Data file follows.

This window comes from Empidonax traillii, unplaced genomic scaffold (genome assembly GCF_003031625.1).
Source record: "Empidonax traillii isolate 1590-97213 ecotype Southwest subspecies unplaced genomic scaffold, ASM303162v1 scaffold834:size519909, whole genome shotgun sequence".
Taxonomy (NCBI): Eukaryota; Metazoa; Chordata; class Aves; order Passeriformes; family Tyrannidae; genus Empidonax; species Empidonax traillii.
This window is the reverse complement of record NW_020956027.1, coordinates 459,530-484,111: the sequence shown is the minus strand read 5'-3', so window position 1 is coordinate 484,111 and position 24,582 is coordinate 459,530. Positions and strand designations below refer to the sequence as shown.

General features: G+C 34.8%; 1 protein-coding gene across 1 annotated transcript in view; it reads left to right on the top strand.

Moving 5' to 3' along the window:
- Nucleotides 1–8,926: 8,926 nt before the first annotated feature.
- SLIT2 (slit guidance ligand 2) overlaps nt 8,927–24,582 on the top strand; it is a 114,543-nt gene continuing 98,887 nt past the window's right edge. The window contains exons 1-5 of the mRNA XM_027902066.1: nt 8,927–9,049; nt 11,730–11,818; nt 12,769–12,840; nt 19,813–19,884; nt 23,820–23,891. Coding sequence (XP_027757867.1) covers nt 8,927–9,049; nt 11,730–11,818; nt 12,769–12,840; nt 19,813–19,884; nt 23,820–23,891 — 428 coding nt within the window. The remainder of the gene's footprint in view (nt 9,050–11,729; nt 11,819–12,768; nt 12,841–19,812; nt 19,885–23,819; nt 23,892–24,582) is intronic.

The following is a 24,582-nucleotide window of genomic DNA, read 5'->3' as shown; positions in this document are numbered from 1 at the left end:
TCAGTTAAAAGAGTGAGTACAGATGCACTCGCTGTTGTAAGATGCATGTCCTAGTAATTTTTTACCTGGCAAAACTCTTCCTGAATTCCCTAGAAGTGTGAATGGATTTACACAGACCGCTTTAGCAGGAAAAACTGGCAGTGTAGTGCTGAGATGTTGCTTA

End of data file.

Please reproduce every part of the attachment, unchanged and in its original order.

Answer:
This window comes from Empidonax traillii, unplaced genomic scaffold (genome assembly GCF_003031625.1).
Source record: "Empidonax traillii isolate 1590-97213 ecotype Southwest subspecies unplaced genomic scaffold, ASM303162v1 scaffold834:size519909, whole genome shotgun sequence".
Taxonomy (NCBI): Eukaryota; Metazoa; Chordata; class Aves; order Passeriformes; family Tyrannidae; genus Empidonax; species Empidonax traillii.
This window is the reverse complement of record NW_020956027.1, coordinates 459,530-484,111: the sequence shown is the minus strand read 5'-3', so window position 1 is coordinate 484,111 and position 24,582 is coordinate 459,530. Positions and strand designations below refer to the sequence as shown.

General features: G+C 34.8%; 1 protein-coding gene across 1 annotated transcript in view; it reads left to right on the top strand.

Moving 5' to 3' along the window:
- Nucleotides 1–8,926: 8,926 nt before the first annotated feature.
- SLIT2 (slit guidance ligand 2) overlaps nt 8,927–24,582 on the top strand; it is a 114,543-nt gene continuing 98,887 nt past the window's right edge. The window contains exons 1-5 of the mRNA XM_027902066.1: nt 8,927–9,049; nt 11,730–11,818; nt 12,769–12,840; nt 19,813–19,884; nt 23,820–23,891. Coding sequence (XP_027757867.1) covers nt 8,927–9,049; nt 11,730–11,818; nt 12,769–12,840; nt 19,813–19,884; nt 23,820–23,891 — 428 coding nt within the window. The remainder of the gene's footprint in view (nt 9,050–11,729; nt 11,819–12,768; nt 12,841–19,812; nt 19,885–23,819; nt 23,892–24,582) is intronic.

The following is a 24,582-nucleotide window of genomic DNA, read 5'->3' as shown; positions in this document are numbered from 1 at the left end:
TCAGTTAAAAGAGTGAGTACAGATGCACTCGCTGTTGTAAGATGCATGTCCTAGTAATTTTTTACCTGGCAAAACTCTTCCTGAATTCCCTAGAAGTGTGAATGGATTTACACAGACCGCTTTAGCAGGAAAAACTGGCAGTGTAGTGCTGAGATGTTGCTTA